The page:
How businesses can prioritise work and wellbeing

Wellbeing is often overlooked in the battle to climb the career ladder, but looking after mental health doesn’t have to come at the cost of success, says Windy Maledu

Mental health is finally taking a top role in sports, with world-class athletes Simone Biles, Naomi Osaka and Ben Stokes all speaking out about the pressures of performing on the world stage and taking a step back to protect their health. 

While most people don’t have the pressures of global audiences in their daily working lives, wellbeing is often overlooked in the battle to climb the ladder to success and work-life integration. For many, this leads to stress, anxiety, and even depression which, when combined, accounted for 17.9 million working days lost between 2019 and 2020

It's not one or the other

Looking after mental wellbeing doesn’t have to come at the cost of success. On the contrary, it can enhance the chances of long-term, sustainable progress. By taking a short break and withdrawing from the Olympic gymnastics team final to protect her mental health, Simone Biles was able to return, refreshed, to win bronze in an individual final just days later. 

Just as athletes rest when physically injured, so they should do so to protect their mental health. By recognising that, Biles showed that her success and status as one of the most decorated athletes of all time didn’t have to come at the cost of her health.

Witnessing an open discussion at the top level of sports around the pressures to perform and the impact on wellbeing helps remove the stigmas around protecting mental health. Most careers don’t have the same intense focus on short-term success that sportspeople deal with, so we must recognise that taking time to look after ourselves shouldn’t be an impediment to a successful career. 

A business problem

With 1 in 6 workers experiencing mental health issues at any one time, employee wellness is a non-negotiable issue business leaders have to tackle. Sacrificing mental health for career success can result in people becoming more stressed and burning out quicker, which in turn stalls their progression and development.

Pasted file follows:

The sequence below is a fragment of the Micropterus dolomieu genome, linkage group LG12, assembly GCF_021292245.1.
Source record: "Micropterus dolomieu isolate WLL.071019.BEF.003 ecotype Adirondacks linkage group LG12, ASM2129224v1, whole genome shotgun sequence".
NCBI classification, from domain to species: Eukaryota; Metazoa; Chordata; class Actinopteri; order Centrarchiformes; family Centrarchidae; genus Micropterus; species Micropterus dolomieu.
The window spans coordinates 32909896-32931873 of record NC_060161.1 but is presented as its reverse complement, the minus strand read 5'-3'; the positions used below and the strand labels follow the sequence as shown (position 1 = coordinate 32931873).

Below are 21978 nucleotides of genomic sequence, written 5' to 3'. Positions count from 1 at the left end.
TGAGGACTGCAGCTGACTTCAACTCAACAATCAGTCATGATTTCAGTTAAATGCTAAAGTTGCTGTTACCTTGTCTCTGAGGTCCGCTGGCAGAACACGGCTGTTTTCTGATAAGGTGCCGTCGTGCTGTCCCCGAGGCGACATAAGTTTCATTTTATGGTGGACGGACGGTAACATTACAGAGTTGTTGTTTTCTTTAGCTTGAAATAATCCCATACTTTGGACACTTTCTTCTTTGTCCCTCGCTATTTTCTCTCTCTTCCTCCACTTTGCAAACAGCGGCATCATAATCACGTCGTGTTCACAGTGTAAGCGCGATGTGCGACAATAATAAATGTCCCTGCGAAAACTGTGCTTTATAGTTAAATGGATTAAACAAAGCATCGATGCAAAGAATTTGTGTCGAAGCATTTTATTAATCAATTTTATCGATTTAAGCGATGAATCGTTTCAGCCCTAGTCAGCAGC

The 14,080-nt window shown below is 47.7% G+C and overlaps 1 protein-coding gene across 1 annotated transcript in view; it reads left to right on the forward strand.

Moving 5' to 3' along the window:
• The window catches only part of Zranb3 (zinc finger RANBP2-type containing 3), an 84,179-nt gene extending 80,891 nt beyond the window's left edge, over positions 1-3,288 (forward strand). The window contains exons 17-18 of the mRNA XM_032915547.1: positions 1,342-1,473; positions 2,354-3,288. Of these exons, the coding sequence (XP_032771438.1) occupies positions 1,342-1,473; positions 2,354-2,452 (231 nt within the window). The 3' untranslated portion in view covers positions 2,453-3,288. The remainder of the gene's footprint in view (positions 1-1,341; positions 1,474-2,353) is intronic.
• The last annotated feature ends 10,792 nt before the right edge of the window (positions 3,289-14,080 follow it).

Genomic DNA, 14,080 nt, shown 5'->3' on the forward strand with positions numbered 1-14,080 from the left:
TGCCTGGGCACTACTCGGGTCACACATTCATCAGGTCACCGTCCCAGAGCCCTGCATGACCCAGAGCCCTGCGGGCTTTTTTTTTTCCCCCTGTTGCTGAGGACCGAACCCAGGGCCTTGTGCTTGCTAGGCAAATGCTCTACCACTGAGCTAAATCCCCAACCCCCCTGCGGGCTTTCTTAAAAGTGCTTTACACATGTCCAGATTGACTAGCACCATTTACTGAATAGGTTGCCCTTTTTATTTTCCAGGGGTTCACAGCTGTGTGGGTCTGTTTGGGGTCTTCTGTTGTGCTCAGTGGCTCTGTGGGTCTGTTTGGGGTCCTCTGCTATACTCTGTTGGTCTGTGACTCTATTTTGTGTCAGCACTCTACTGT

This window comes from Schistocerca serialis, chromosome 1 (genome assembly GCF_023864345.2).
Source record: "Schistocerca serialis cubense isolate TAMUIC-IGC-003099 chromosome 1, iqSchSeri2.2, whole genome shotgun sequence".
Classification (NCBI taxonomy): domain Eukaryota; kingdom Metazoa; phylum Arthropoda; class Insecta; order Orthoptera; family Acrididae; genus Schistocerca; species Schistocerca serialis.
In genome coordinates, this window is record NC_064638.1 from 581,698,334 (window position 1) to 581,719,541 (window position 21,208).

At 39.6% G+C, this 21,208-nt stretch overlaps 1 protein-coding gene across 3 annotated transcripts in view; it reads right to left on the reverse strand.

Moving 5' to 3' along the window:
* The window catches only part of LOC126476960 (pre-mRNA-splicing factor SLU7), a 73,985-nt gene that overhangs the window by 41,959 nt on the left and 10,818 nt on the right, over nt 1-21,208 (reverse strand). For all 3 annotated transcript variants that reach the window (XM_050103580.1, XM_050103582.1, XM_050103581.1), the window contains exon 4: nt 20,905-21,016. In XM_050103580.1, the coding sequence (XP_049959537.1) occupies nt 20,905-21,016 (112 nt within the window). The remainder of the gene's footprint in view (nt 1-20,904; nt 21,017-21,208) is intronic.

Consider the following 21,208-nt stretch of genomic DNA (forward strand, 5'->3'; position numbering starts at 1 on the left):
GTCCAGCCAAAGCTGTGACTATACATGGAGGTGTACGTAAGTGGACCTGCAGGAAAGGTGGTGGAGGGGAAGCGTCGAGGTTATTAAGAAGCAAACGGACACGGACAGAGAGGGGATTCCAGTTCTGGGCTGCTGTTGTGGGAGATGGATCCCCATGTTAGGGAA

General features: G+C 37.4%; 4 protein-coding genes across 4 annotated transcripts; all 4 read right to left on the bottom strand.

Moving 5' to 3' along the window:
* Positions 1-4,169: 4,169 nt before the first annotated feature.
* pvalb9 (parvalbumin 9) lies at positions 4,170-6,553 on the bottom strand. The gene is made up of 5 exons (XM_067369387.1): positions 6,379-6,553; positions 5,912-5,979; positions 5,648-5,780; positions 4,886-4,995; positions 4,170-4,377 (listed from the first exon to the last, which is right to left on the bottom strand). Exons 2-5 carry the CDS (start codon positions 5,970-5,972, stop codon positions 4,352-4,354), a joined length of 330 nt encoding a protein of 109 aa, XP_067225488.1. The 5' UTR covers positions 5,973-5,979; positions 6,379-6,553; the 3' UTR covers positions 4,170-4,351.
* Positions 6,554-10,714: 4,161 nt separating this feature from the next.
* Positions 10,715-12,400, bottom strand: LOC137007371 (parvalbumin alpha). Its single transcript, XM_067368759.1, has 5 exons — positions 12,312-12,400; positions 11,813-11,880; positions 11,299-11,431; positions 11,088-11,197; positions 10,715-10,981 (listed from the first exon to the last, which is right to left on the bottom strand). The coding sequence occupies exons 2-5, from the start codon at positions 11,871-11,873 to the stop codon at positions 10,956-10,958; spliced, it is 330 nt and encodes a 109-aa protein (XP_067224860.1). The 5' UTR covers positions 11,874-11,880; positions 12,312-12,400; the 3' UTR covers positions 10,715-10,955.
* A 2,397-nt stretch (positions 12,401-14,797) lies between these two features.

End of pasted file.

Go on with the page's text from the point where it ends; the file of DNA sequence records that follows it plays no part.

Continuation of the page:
It’s unrealistic to expect anyone to be at their peak performance at all times, and implementing a top-down approach that stresses the importance of a work-life balance can help to lessen the expectations and pressures put on the workforce. 

Poor mental health costs UK employers between £33 billion and £42 billion annually, and leaders have an important role to play in setting an example and creating environments in which staff can thrive, with the necessary support to protect their health. 

Challenges of the modern workplace

Remote working has caused a blurring of work and home life. This is taking a toll on staff, who can struggle with motivation and loneliness, with some finding it difficult to switch off outside of office hours. As much of the workforce is still regularly separated by screens, it can be easy to miss the signs of those who are struggling. 

Instead of waiting until someone starts prioritising their work and neglecting their wellbeing, every business should have preventative practices in place, such as coaching and training, in order to support staff and ensure they don’t reach that tipping point. 

To facilitate open conversations in the workplace, leaders can be empowered through coaching skills to be proactive and have a two-way dialogue with colleagues around pressure, health, and wellness. Dedicating time to actively listen to employees’ issues will also enable leaders to understand each person’s individual situation. 

By understanding on a personal level, employers and managers can create a range of different solutions to help, instead of implementing a ‘one-size-fits-all’ approach, which inevitably works for no one. Coaching as one of the interventions provides an individualised approach to help employees to come up with their own solutions to manage their wellbeing.

Get ahead of the curve

A willingness to invest in coaching for wellbeing is also critical to attracting and retaining talent, and business survival going forward. The most progressive business leaders will truly appreciate the impact the pandemic is having on mental health and wellbeing. Accordingly, those who actively help staff readjust to ‘normal’ life post-restrictions and lockdown will reap the rewards of staff satisfaction, retention and productivity.

Reactive measures automatically put organisations behind their competitors when it comes to tackling problems, and can make people feel like their health and welfare are an afterthought. Personalised training, support and wellbeing coaching are proactive and preventative measures businesses can take to intervene early, showing appreciation for the wellbeing of staff while helping to prevent unnecessary pressure and reducing the risk of burning out.

The world’s leading athletes are proving that success and mental wellbeing are not diametrically opposed; by prioritising mental health, we are prioritising long-term growth and progression. Businesses should recognise that any short term adjustments made to accommodate wellbeing result in long term gain, not just for their employees but for the business bottom line as well.

Windy Maledu is a coach and senior behavioural scientist at CoachHub